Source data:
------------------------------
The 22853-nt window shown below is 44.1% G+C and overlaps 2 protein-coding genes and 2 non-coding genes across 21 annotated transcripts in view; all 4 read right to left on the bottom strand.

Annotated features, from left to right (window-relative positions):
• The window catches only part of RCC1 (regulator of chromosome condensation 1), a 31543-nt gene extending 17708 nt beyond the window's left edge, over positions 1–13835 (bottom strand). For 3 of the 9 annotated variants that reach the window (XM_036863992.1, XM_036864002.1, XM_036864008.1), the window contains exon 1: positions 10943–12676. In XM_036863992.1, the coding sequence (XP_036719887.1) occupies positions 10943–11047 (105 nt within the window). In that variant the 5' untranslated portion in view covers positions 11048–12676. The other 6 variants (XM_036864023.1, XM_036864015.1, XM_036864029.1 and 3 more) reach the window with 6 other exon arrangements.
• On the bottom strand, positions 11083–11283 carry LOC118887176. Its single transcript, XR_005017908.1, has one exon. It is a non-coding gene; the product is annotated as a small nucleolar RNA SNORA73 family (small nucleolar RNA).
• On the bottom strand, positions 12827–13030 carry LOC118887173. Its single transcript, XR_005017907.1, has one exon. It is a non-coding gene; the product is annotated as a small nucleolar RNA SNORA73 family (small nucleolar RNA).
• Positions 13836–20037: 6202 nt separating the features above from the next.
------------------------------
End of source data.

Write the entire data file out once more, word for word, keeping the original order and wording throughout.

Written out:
The 22853-nt window shown below is 44.1% G+C and overlaps 2 protein-coding genes and 2 non-coding genes across 21 annotated transcripts in view; all 4 read right to left on the bottom strand.

Annotated features, from left to right (window-relative positions):
• The window catches only part of RCC1 (regulator of chromosome condensation 1), a 31543-nt gene extending 17708 nt beyond the window's left edge, over positions 1–13835 (bottom strand). For 3 of the 9 annotated variants that reach the window (XM_036863992.1, XM_036864002.1, XM_036864008.1), the window contains exon 1: positions 10943–12676. In XM_036863992.1, the coding sequence (XP_036719887.1) occupies positions 10943–11047 (105 nt within the window). In that variant the 5' untranslated portion in view covers positions 11048–12676. The other 6 variants (XM_036864023.1, XM_036864015.1, XM_036864029.1 and 3 more) reach the window with 6 other exon arrangements.
• On the bottom strand, positions 11083–11283 carry LOC118887176. Its single transcript, XR_005017908.1, has one exon. It is a non-coding gene; the product is annotated as a small nucleolar RNA SNORA73 family (small nucleolar RNA).
• On the bottom strand, positions 12827–13030 carry LOC118887173. Its single transcript, XR_005017907.1, has one exon. It is a non-coding gene; the product is annotated as a small nucleolar RNA SNORA73 family (small nucleolar RNA).
• Positions 13836–20037: 6202 nt separating the features above from the next.